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Film Noir  They Shot Dark Pictures, Didn't They?


  "Film noir is not a genre....It is not defined, as are the western and gangster genres, by conventions of setting and conflict, but rather by the more subtle qualities of tone and mood. It is a film "noir," as opposed to the possible variants of film gray and off white." - Paul Schrader, Notes on Film Noir, Film Comment, 1972  

"Film Noir is a historical, stylistic and thematic trend that took place primarily, but not exclusively, within the generic complex of the American crime film of the forties and fifties. The term was first introduced by French cinéaste Nino Frank in 1946. For many years it was known only to the French, who seemed to be the only ones equipped (critically or otherwise) to grapple with its definition and/or historical implications." - Spencer Selby (Dark City: The Film Noir; 1984)

  "Film Noir is the flip side of the all-American success story. It's about people who realize that following the program will never get them what they crave. So they cross the line, commit a crime and reap the consequences. Or, they're tales about seemingly innocent people tortured by paranoia and ass-kicked by Fate. Either way, they depict a world that's merciless and unforgiving." - Eddie Muller  
  "I killed him for money — and for a woman. I didn't get the money. And I didn't get the woman." - from Double Indemnity (1944)  
  You only need to take a quick glance at our Recommended Viewing section to comprehend the fact that film noir is pretty much our favourite film style/genre. They really did shoot dark pictures, and how. The finest American filmmakers (including many ex-Europeans) of the 40's and 50's all got involved and created a composite world of gloom and doom, a world where ordinary Joe's had no chance against a fancy looking dame or a twist of fate. Where urban decay was magnified onto the screen (in glorious black-and-white) like never before, or arguably since. Cigarette-smoke-filled rooms and rotten city streets carried the immoral stench of a post-World War urban milieu gone horribly wrong. Sure, there were many happy endings (often studio-enforced), but normally only after the 'hero' protagonist(s) had been subjected to extreme passages of emotional and/or physical unpleasantness. These characters may sometimes smile and caress just before the end credits, but you know deep down, thanks to the awful happenings that have transpired on-screen, that they will be scarred for life, and thus - one could surmise - no 'real' happy ending.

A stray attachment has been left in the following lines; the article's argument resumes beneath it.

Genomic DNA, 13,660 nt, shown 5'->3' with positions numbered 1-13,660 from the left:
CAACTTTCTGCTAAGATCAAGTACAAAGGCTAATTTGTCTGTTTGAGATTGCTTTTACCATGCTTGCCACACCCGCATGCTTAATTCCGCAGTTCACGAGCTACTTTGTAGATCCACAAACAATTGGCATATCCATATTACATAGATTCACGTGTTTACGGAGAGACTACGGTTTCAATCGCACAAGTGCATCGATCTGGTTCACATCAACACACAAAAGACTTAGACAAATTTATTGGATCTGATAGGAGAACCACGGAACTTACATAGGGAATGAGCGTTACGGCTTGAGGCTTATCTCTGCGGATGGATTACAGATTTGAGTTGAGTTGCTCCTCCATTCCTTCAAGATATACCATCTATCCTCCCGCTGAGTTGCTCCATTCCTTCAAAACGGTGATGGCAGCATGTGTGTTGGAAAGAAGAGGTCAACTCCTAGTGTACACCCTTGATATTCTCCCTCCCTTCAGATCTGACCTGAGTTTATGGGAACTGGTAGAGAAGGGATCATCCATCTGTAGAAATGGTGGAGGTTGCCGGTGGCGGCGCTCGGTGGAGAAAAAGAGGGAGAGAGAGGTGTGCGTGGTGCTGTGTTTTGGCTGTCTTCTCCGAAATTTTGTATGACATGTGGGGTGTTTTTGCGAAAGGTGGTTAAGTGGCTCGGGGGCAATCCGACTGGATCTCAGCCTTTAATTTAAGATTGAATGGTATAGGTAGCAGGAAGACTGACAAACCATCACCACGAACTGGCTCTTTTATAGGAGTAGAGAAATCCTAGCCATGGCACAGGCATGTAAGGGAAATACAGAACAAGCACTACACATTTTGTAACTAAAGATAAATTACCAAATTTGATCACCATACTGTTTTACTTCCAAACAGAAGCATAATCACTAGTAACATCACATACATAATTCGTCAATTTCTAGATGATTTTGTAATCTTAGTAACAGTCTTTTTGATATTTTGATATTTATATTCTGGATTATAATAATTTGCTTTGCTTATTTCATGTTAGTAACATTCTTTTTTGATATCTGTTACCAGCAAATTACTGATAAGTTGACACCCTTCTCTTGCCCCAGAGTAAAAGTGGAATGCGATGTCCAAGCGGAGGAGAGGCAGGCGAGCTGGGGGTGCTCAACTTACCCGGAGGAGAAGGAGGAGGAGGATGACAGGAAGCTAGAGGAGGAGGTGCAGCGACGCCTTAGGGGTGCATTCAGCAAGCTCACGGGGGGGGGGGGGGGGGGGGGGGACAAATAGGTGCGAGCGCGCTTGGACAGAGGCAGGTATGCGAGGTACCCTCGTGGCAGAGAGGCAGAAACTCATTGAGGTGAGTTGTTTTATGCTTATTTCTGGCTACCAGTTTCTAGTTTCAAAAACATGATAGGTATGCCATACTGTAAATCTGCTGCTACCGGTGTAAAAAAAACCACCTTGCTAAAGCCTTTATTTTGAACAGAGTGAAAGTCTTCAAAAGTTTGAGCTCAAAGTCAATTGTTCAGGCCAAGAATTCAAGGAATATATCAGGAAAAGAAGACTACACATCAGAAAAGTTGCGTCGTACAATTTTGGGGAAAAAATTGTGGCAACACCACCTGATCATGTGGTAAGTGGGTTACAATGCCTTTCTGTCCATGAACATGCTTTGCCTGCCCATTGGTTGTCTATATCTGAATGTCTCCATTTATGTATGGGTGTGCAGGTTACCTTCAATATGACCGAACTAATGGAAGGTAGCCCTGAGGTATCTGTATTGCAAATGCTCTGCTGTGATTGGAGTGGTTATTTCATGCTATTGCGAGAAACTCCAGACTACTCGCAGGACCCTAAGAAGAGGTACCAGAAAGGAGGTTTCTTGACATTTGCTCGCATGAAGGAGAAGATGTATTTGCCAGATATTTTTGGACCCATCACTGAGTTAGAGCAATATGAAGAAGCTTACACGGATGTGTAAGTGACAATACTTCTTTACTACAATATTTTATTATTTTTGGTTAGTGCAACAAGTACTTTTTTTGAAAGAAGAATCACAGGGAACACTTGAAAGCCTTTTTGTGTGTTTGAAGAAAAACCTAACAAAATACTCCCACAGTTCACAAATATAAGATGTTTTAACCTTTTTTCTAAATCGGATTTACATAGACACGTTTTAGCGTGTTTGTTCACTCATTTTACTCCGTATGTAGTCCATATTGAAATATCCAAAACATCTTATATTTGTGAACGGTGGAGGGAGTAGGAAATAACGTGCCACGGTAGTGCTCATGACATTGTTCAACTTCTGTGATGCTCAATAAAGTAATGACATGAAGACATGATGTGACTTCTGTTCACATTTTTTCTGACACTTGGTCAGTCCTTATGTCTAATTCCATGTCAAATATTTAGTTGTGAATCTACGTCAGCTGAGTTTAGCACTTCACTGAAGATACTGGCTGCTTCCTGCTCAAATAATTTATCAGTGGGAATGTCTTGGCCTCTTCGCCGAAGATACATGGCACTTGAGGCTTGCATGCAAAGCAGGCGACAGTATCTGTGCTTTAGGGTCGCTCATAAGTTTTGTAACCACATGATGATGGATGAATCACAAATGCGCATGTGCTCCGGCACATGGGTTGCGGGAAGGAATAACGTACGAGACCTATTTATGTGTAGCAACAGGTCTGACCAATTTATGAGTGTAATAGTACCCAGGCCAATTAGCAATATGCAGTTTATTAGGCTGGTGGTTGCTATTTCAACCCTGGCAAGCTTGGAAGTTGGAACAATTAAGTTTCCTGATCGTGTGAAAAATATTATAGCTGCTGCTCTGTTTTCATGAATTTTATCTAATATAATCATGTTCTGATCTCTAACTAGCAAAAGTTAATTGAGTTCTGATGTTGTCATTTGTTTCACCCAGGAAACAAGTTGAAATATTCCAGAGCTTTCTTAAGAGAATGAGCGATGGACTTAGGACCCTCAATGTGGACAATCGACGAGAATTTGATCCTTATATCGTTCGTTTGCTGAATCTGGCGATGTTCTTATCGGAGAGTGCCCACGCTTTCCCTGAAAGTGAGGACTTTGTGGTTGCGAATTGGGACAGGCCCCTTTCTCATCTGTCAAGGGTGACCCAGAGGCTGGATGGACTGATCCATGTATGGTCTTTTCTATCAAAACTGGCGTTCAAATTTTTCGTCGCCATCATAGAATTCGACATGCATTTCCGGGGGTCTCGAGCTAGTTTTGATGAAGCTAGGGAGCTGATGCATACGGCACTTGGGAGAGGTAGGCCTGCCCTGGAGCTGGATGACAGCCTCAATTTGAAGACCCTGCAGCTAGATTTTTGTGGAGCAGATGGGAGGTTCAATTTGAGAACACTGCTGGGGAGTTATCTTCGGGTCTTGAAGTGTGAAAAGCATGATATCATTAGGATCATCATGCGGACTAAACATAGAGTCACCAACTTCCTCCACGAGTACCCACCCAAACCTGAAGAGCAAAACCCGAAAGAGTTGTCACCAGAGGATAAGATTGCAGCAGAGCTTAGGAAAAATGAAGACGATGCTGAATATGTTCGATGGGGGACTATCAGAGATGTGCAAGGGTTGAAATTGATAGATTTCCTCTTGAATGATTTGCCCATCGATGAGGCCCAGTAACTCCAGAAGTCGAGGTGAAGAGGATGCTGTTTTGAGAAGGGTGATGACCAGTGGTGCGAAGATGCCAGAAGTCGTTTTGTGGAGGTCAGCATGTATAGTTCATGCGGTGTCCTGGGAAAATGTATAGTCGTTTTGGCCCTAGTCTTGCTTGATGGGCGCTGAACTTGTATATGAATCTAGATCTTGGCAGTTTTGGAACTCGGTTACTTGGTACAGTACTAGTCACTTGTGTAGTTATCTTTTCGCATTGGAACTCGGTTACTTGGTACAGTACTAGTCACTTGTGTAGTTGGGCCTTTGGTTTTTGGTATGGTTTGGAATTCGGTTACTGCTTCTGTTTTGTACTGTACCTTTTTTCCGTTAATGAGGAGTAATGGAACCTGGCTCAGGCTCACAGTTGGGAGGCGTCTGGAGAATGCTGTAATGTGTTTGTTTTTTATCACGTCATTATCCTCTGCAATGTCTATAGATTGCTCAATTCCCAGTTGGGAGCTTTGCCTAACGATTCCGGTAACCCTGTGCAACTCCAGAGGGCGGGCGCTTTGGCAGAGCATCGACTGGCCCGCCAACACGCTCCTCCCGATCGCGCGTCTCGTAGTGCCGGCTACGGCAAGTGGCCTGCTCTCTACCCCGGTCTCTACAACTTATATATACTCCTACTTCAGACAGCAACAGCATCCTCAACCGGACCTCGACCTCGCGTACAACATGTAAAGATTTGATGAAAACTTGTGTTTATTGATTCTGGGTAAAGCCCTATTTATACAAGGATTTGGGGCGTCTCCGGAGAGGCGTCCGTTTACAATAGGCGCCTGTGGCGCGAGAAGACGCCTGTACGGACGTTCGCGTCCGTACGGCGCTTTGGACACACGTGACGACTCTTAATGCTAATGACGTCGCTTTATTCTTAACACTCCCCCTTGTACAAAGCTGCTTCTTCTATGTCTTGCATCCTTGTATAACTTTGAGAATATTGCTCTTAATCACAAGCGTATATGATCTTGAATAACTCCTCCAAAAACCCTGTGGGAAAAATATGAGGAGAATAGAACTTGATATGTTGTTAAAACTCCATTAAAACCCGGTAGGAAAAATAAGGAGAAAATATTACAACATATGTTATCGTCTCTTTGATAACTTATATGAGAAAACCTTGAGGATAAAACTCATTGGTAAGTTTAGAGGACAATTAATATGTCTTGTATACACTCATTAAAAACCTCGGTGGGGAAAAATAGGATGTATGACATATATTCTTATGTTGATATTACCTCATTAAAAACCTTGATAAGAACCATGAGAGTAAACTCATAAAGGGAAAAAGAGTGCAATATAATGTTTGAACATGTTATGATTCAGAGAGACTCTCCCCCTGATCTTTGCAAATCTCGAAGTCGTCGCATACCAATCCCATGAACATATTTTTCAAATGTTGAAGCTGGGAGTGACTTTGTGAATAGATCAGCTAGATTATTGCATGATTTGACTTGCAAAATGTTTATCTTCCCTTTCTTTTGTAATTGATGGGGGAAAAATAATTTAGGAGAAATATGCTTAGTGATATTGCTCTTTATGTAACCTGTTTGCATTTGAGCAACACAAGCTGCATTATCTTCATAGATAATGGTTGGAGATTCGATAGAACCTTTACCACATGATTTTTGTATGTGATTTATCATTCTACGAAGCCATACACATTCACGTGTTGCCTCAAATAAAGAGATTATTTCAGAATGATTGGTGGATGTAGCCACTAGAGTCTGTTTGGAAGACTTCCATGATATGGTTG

The film noir style (particularly American, and particularly from 1940 to 1959) makes our celluloid hearts beat faster than any other (sorry to the Western, and sorry to the French New Wave). With this in mind, and despite the fact that there are already countless informative websites and web articles dedicated to film noir, we still felt it was time to put together our own little resource.  
  Main Section:  
  250 Quintessential Noir Films (1940 to 1964)  
  Contains 248 American, plus 2 Non-American-produced noir films involving Orson Welles.  
  Based on our research, these are the 250 most cited films noir in film history (well, at least the film history that we have come across).  
  In other words, these noir films aren't necessarily the best (although they would be very close to it), they are simply the films that have most often been cited as noir in publications and across the world-wide-web.  
  50 Key Noir Filmmakers  
  Based on our research, these are the 50 directors whose films have most often been cited as noir.  
  Further Listings:  
  More American Noir Films and/or Films with Noir Elements from 1940 to 1964  
  Non-American Noir Films from 1940-1964  
  Noir Precursors (Pre-1940)  
  Neo-Noir / Modern Noir (Post-1964)  
  Full listing of all films cited: Alphabetical  Chronological  By Director  
  We point you towards some handy film noir web resources.  
  Take a look at the lists we used to compile Film Noir: They Shot Dark Pictures, Didn't They?  
  LISTS OF BESTS: You can now simply check-off what movies you've seen on either the 1,000 Greatest Films listing, the 21st Century's Most Acclaimed Films listing, or the 250 Quintessential Noir Films listing, and this handy website will do the rest for you.  
  1,000 Greatest Films Checklist  
  21st Century's Most Acclaimed Films Checklist  
  250 Quintessential Noir Films Checklist  
  "I was just getting ready to take my tie off, wondering if I should hang myself with it." - from His Kind of Woman (1951)  

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